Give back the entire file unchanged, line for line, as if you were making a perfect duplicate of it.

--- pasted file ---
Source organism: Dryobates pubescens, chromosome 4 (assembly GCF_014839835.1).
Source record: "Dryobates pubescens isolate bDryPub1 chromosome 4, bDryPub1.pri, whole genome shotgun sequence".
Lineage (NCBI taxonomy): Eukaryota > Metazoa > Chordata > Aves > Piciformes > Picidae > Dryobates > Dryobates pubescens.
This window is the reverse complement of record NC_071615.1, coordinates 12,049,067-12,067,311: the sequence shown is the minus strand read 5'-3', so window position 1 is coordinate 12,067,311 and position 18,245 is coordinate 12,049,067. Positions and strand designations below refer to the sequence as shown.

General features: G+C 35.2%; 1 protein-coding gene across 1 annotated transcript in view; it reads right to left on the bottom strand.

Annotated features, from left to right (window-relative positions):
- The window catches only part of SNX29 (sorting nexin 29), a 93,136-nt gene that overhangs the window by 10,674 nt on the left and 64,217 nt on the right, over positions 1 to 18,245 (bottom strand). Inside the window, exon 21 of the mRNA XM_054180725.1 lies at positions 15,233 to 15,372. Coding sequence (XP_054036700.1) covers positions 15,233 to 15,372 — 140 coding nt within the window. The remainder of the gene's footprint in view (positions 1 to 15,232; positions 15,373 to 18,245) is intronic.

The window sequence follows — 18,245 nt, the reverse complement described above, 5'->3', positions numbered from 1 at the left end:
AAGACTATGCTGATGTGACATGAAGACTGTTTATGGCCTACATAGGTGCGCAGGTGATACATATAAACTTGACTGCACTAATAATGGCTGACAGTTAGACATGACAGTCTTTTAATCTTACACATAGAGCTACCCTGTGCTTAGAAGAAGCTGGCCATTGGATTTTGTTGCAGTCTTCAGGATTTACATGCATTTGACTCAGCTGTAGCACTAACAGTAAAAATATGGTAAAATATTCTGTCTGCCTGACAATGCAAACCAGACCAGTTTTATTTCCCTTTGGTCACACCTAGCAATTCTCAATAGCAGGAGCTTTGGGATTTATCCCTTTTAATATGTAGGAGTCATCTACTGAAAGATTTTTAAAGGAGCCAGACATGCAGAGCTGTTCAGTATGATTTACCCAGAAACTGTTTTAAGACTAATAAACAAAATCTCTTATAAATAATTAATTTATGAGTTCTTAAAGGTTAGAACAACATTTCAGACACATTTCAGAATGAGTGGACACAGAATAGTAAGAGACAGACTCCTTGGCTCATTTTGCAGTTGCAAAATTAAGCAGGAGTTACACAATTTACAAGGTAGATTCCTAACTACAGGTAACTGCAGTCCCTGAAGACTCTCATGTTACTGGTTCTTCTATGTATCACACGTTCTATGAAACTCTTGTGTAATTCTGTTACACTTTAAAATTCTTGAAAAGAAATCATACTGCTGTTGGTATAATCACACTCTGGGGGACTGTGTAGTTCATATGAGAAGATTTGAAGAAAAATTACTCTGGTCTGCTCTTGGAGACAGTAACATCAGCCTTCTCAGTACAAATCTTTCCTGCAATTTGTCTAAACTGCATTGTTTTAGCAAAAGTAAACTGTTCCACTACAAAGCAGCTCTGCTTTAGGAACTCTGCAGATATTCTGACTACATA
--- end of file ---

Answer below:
Source organism: Dryobates pubescens, chromosome 4 (assembly GCF_014839835.1).
Source record: "Dryobates pubescens isolate bDryPub1 chromosome 4, bDryPub1.pri, whole genome shotgun sequence".
Lineage (NCBI taxonomy): Eukaryota > Metazoa > Chordata > Aves > Piciformes > Picidae > Dryobates > Dryobates pubescens.
This window is the reverse complement of record NC_071615.1, coordinates 12,049,067-12,067,311: the sequence shown is the minus strand read 5'-3', so window position 1 is coordinate 12,067,311 and position 18,245 is coordinate 12,049,067. Positions and strand designations below refer to the sequence as shown.

General features: G+C 35.2%; 1 protein-coding gene across 1 annotated transcript in view; it reads right to left on the bottom strand.

Annotated features, from left to right (window-relative positions):
- The window catches only part of SNX29 (sorting nexin 29), a 93,136-nt gene that overhangs the window by 10,674 nt on the left and 64,217 nt on the right, over positions 1 to 18,245 (bottom strand). Inside the window, exon 21 of the mRNA XM_054180725.1 lies at positions 15,233 to 15,372. Coding sequence (XP_054036700.1) covers positions 15,233 to 15,372 — 140 coding nt within the window. The remainder of the gene's footprint in view (positions 1 to 15,232; positions 15,373 to 18,245) is intronic.

The window sequence follows — 18,245 nt, the reverse complement described above, 5'->3', positions numbered from 1 at the left end:
AAGACTATGCTGATGTGACATGAAGACTGTTTATGGCCTACATAGGTGCGCAGGTGATACATATAAACTTGACTGCACTAATAATGGCTGACAGTTAGACATGACAGTCTTTTAATCTTACACATAGAGCTACCCTGTGCTTAGAAGAAGCTGGCCATTGGATTTTGTTGCAGTCTTCAGGATTTACATGCATTTGACTCAGCTGTAGCACTAACAGTAAAAATATGGTAAAATATTCTGTCTGCCTGACAATGCAAACCAGACCAGTTTTATTTCCCTTTGGTCACACCTAGCAATTCTCAATAGCAGGAGCTTTGGGATTTATCCCTTTTAATATGTAGGAGTCATCTACTGAAAGATTTTTAAAGGAGCCAGACATGCAGAGCTGTTCAGTATGATTTACCCAGAAACTGTTTTAAGACTAATAAACAAAATCTCTTATAAATAATTAATTTATGAGTTCTTAAAGGTTAGAACAACATTTCAGACACATTTCAGAATGAGTGGACACAGAATAGTAAGAGACAGACTCCTTGGCTCATTTTGCAGTTGCAAAATTAAGCAGGAGTTACACAATTTACAAGGTAGATTCCTAACTACAGGTAACTGCAGTCCCTGAAGACTCTCATGTTACTGGTTCTTCTATGTATCACACGTTCTATGAAACTCTTGTGTAATTCTGTTACACTTTAAAATTCTTGAAAAGAAATCATACTGCTGTTGGTATAATCACACTCTGGGGGACTGTGTAGTTCATATGAGAAGATTTGAAGAAAAATTACTCTGGTCTGCTCTTGGAGACAGTAACATCAGCCTTCTCAGTACAAATCTTTCCTGCAATTTGTCTAAACTGCATTGTTTTAGCAAAAGTAAACTGTTCCACTACAAAGCAGCTCTGCTTTAGGAACTCTGCAGATATTCTGACTACATA